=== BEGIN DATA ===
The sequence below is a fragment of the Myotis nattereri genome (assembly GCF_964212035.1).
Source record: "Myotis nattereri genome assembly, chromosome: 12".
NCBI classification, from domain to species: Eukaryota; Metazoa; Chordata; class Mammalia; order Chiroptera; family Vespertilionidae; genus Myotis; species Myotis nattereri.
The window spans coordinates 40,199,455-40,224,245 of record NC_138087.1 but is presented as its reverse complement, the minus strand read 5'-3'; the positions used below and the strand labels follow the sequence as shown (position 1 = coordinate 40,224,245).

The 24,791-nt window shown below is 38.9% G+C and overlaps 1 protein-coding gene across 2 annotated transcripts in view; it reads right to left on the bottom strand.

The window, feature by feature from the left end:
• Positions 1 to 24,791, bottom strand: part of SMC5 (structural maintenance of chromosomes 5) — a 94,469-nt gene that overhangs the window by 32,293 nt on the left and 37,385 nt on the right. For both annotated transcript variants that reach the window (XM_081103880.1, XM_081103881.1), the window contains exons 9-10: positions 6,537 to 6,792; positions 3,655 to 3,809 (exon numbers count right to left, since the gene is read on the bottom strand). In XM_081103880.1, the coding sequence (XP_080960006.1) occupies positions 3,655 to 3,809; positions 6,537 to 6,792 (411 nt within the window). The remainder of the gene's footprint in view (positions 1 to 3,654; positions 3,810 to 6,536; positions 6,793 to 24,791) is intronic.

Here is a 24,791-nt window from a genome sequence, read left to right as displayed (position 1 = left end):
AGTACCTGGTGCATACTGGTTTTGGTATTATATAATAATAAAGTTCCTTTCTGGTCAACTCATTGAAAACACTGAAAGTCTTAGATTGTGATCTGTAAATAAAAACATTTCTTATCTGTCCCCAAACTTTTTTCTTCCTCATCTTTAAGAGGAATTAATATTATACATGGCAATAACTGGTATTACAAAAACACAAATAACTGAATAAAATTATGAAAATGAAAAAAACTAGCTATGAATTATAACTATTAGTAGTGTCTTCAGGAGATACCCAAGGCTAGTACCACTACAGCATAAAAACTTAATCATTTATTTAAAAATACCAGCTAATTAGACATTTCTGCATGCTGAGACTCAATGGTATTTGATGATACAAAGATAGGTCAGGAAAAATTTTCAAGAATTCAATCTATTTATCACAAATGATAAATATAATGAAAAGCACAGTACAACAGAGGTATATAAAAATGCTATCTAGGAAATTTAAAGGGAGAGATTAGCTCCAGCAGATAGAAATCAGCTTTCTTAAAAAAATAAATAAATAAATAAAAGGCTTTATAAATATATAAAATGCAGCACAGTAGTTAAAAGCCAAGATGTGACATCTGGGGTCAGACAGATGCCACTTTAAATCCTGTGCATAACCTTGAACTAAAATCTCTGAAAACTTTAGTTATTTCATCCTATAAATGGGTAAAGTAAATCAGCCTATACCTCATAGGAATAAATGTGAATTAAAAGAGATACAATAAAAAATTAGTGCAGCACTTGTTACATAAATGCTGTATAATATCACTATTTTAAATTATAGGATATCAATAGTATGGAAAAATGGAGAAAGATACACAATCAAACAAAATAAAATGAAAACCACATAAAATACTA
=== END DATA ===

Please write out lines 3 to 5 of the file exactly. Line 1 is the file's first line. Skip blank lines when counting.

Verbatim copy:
NCBI classification, from domain to species: Eukaryota; Metazoa; Chordata; class Mammalia; order Chiroptera; family Vespertilionidae; genus Myotis; species Myotis nattereri.
The window spans coordinates 40,199,455-40,224,245 of record NC_138087.1 but is presented as its reverse complement, the minus strand read 5'-3'; the positions used below and the strand labels follow the sequence as shown (position 1 = coordinate 40,224,245).

The 24,791-nt window shown below is 38.9% G+C and overlaps 1 protein-coding gene across 2 annotated transcripts in view; it reads right to left on the bottom strand.